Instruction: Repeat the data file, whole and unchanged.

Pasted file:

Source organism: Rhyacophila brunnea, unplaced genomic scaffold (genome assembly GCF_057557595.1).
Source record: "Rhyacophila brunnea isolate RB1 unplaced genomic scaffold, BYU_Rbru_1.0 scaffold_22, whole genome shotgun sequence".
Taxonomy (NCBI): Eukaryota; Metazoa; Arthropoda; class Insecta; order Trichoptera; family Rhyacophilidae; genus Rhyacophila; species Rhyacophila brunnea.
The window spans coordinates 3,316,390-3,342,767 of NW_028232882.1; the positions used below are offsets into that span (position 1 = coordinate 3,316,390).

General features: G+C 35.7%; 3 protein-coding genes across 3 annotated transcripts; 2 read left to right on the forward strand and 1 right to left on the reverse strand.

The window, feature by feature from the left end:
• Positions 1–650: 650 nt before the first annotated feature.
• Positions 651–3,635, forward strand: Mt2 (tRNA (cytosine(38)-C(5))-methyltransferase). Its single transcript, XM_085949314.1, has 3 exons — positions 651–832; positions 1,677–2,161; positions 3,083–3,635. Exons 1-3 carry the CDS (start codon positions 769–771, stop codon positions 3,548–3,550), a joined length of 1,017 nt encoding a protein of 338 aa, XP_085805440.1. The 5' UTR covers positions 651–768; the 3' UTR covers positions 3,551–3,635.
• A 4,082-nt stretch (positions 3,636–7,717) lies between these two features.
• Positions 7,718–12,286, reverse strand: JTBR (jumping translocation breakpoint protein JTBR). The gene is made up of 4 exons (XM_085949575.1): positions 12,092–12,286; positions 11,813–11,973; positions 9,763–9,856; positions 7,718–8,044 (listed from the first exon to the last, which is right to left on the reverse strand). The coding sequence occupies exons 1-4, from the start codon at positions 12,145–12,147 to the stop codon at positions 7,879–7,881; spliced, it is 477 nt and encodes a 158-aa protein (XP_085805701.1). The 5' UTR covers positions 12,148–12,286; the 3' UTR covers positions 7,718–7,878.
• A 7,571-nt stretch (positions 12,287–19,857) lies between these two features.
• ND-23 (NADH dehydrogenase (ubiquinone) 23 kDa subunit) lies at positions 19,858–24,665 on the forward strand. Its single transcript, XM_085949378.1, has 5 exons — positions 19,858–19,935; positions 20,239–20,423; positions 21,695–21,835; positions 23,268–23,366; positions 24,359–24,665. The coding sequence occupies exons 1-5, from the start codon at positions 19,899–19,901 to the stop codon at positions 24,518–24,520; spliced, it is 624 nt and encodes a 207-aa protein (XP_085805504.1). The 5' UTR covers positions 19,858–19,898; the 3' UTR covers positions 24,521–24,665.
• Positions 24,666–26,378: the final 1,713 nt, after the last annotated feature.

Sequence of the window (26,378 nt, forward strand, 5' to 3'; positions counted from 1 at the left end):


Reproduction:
Source organism: Rhyacophila brunnea, unplaced genomic scaffold (genome assembly GCF_057557595.1).
Source record: "Rhyacophila brunnea isolate RB1 unplaced genomic scaffold, BYU_Rbru_1.0 scaffold_22, whole genome shotgun sequence".
Taxonomy (NCBI): Eukaryota; Metazoa; Arthropoda; class Insecta; order Trichoptera; family Rhyacophilidae; genus Rhyacophila; species Rhyacophila brunnea.
The window spans coordinates 3,316,390-3,342,767 of NW_028232882.1; the positions used below are offsets into that span (position 1 = coordinate 3,316,390).

General features: G+C 35.7%; 3 protein-coding genes across 3 annotated transcripts; 2 read left to right on the forward strand and 1 right to left on the reverse strand.

The window, feature by feature from the left end:
• Positions 1–650: 650 nt before the first annotated feature.
• Positions 651–3,635, forward strand: Mt2 (tRNA (cytosine(38)-C(5))-methyltransferase). Its single transcript, XM_085949314.1, has 3 exons — positions 651–832; positions 1,677–2,161; positions 3,083–3,635. Exons 1-3 carry the CDS (start codon positions 769–771, stop codon positions 3,548–3,550), a joined length of 1,017 nt encoding a protein of 338 aa, XP_085805440.1. The 5' UTR covers positions 651–768; the 3' UTR covers positions 3,551–3,635.
• A 4,082-nt stretch (positions 3,636–7,717) lies between these two features.
• Positions 7,718–12,286, reverse strand: JTBR (jumping translocation breakpoint protein JTBR). The gene is made up of 4 exons (XM_085949575.1): positions 12,092–12,286; positions 11,813–11,973; positions 9,763–9,856; positions 7,718–8,044 (listed from the first exon to the last, which is right to left on the reverse strand). The coding sequence occupies exons 1-4, from the start codon at positions 12,145–12,147 to the stop codon at positions 7,879–7,881; spliced, it is 477 nt and encodes a 158-aa protein (XP_085805701.1). The 5' UTR covers positions 12,148–12,286; the 3' UTR covers positions 7,718–7,878.
• A 7,571-nt stretch (positions 12,287–19,857) lies between these two features.
• ND-23 (NADH dehydrogenase (ubiquinone) 23 kDa subunit) lies at positions 19,858–24,665 on the forward strand. Its single transcript, XM_085949378.1, has 5 exons — positions 19,858–19,935; positions 20,239–20,423; positions 21,695–21,835; positions 23,268–23,366; positions 24,359–24,665. The coding sequence occupies exons 1-5, from the start codon at positions 19,899–19,901 to the stop codon at positions 24,518–24,520; spliced, it is 624 nt and encodes a 207-aa protein (XP_085805504.1). The 5' UTR covers positions 19,858–19,898; the 3' UTR covers positions 24,521–24,665.
• Positions 24,666–26,378: the final 1,713 nt, after the last annotated feature.

Sequence of the window (26,378 nt, forward strand, 5' to 3'; positions counted from 1 at the left end):